It is hard to imagine that just last year I was the mom on the other end of the line nervously sharing my gratefulness that another child wanted to play with my son. I wonder how many times I stammered over words to explain how much it meant to him (to me) without seeming like a crazy person to this stranger I hoped I wouldn’t scare away. It never occurred to me that the stranger would understand the magnitude of what they were giving. No one understands the value of friendship quite like the parent of a child without a friend.
Today the roles were reversed. Today I was the stranger.
I had sent out these invitations to a few kids in Tot’s class last week. One of the invitations I had messed up the date on and because I didn’t have any extras, I just drew a circle over the 7 making the 27th the 20th. Unfortunately, the parent thought that the original date (today) was the corrected date and I had to make the disappointing phone call. I knew how excited she must have been to get an invitation, so it kind of broke my heart. So instead of calling to just give the bad news, I asked them out on a play-date. She (like me not so long ago) told me how much that would mean to him, how he didn’t have any outside friends and how many times they would go to the park in the hopes of children to play with. I told her I understood, I used to go on the hunt for friends at the park for a long time. That last year, I was the one making the phone call to another mom.
“We’re a couple of misfits
We’re a couple of misfits
What’s the matter with misfits
That’s where we fit in!”
In fact, that’s how our little play group started. A few of us moms were talking one day at the Early Ed. building about how our kids had never really had a play-date and so we got our children together and then later we’d heard the same story from another mom and another mom and another mom. Our group grew with Tot in the middle. On his past birthday party it was the first time we had all the kids in one place since Early Ed ended, including the teacher who had brought all of our children together. At one point during the party I realized that I should really do something special with this. Instead of just having a park play-date here or there with one or two of the kids, I should be setting up group dates. It wasn’t just my son who needed all his friends together, but many of us really needed to be around supportive like-minded parents.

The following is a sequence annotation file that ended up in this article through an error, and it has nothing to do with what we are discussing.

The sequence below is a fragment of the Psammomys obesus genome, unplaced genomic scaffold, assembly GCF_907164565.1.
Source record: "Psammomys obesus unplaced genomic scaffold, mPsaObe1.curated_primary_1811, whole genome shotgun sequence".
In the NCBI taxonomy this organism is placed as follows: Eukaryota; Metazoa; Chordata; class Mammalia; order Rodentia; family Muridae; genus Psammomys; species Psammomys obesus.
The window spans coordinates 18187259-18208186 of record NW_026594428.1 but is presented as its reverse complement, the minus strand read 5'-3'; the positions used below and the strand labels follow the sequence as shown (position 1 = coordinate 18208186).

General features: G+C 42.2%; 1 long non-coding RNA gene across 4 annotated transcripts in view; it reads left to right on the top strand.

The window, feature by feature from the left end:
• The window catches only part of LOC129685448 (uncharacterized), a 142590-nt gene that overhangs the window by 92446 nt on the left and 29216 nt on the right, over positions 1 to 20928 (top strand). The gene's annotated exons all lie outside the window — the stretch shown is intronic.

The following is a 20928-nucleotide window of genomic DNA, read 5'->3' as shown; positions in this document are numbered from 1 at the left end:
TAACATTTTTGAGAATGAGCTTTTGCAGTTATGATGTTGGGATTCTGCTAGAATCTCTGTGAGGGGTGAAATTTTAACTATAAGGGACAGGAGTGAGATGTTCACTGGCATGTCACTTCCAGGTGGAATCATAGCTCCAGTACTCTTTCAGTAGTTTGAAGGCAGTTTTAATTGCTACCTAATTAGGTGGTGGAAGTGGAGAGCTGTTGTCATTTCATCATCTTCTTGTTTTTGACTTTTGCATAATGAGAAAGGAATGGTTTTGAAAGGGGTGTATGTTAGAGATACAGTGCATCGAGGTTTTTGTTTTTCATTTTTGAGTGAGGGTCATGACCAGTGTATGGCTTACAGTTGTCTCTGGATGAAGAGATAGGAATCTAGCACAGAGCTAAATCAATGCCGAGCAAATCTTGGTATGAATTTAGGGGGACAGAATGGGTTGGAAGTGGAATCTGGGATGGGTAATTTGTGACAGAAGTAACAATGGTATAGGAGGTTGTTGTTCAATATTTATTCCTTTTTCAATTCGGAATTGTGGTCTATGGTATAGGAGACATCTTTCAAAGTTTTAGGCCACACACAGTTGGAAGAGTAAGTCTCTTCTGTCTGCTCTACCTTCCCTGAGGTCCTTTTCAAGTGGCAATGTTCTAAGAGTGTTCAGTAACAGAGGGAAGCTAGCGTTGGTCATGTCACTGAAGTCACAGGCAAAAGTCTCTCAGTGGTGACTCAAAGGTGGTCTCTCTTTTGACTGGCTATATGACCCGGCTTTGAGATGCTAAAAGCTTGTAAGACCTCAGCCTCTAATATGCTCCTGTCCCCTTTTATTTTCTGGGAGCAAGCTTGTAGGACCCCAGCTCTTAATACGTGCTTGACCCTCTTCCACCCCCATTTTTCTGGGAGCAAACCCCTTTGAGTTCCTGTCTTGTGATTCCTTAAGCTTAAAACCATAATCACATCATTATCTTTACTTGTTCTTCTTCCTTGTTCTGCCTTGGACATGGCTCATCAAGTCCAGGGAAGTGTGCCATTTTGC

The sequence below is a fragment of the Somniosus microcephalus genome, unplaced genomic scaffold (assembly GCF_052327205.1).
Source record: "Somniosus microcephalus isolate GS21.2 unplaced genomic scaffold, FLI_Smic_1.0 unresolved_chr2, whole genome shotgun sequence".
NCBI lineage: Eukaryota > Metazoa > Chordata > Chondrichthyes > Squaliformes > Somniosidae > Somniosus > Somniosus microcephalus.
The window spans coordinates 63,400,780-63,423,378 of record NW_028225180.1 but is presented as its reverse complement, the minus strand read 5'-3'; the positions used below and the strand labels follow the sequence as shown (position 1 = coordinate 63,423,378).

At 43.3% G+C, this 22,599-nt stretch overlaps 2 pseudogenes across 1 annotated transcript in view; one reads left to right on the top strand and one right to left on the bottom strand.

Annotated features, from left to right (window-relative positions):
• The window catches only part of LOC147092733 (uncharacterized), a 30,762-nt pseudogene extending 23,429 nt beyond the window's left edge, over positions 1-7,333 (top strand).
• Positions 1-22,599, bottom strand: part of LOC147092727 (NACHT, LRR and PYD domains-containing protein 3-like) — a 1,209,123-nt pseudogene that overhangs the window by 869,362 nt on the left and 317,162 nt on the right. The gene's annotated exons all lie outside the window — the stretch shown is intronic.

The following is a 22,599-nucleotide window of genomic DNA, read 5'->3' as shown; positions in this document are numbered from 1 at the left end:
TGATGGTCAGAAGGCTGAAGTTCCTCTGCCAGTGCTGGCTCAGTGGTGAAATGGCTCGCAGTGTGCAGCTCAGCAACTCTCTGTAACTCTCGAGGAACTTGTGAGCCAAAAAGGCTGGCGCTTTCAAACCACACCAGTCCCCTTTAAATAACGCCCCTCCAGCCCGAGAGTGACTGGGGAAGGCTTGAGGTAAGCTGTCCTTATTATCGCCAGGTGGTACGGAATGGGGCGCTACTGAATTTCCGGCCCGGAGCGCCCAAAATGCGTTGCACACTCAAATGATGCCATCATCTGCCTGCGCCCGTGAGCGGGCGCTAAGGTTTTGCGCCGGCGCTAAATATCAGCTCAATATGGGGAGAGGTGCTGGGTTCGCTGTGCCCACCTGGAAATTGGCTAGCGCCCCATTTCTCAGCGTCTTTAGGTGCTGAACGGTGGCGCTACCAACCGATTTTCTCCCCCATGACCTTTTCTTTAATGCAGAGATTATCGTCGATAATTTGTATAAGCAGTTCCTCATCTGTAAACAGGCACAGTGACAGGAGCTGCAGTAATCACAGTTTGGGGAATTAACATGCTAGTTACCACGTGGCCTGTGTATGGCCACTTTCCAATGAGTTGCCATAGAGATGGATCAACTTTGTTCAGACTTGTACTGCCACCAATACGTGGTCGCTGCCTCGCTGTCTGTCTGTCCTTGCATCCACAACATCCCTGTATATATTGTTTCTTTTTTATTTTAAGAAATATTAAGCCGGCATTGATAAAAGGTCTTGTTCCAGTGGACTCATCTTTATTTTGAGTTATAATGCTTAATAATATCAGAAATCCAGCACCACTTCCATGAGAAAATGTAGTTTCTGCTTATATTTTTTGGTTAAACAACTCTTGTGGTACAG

You see, each of the children have their own quirks. A few are non-verbal, some are bossy and defiant, others have their obsessions, but all of their differences work together.
Through Tot’s non-verbal cousin, he had learned to lead. He was always the follower in the group, tagging along behind one person or another, but with her he naturally stepped up. Although it was very difficult for him to initiate conversation with children, he pushed his comfort boundaries to ask her to play, to have her follow him or to show her all his toys. She had taught him to step forward.
From his little miss bossy princess, Tot learned the word no on his own. Sometimes she is like a force of nature, always in the lead and always extremely vocal. Tot never really had to come up with words because she would just tell him what to say. Being the utterly compliant child, he would do whatever she told him to. Then one day he said no. He’d never really pressed his opinion on anything and always did whatever anyone said for him to do, so this was a huge step for him. She had taught him independence.
Because of his very defiant friend, Tot learned about the impact of choices. He had chosen to follow him once when he ran away from teachers and learned that because of that, he missed out on snack time. The next day he had chosen not to and realized he didn’t miss out on snack time. It may seem like such a small thing to some people, but it made a big impact. Even this year at school when he didn’t want to do something the teacher had said he realized that by making that choice he would miss out on something. He had taught him to weigh decisions.
Tot’s little park partner taught my son to trust himself. For a very long time Tot wouldn’t climb, not like other children. Only two years ago did he learn to climb a ladder, a rock wall or anything really. Then one day he went to the park with his friend who loves to run away from his mom and saw him climbing to the tip-top of the spider webs. He had wanted to do it, but he wanted to do it on his own. After some very determined practice, Tot got the hang of it. His friend had taught him that it is okay to let go of us, we were still there to catch him.
“We may be different from the rest
Who decides the test
Of what is really best?”
I count myself very lucky to have such amazing kids in my son’s life, so I know how much it matters when other parents really want that for their children. The phone call today was just a reminder of how important it is for me to get a move on in making these play-dates happen with who I’ve started calling the “Mighty Misfits”. I wasn’t the first parent who wanted so badly for just one kid to play with and I will never be the last, but I can be the mom that makes a difference in the lives of those who do. Then maybe by next year this mom will be where I am when she answers the phone for a play-date.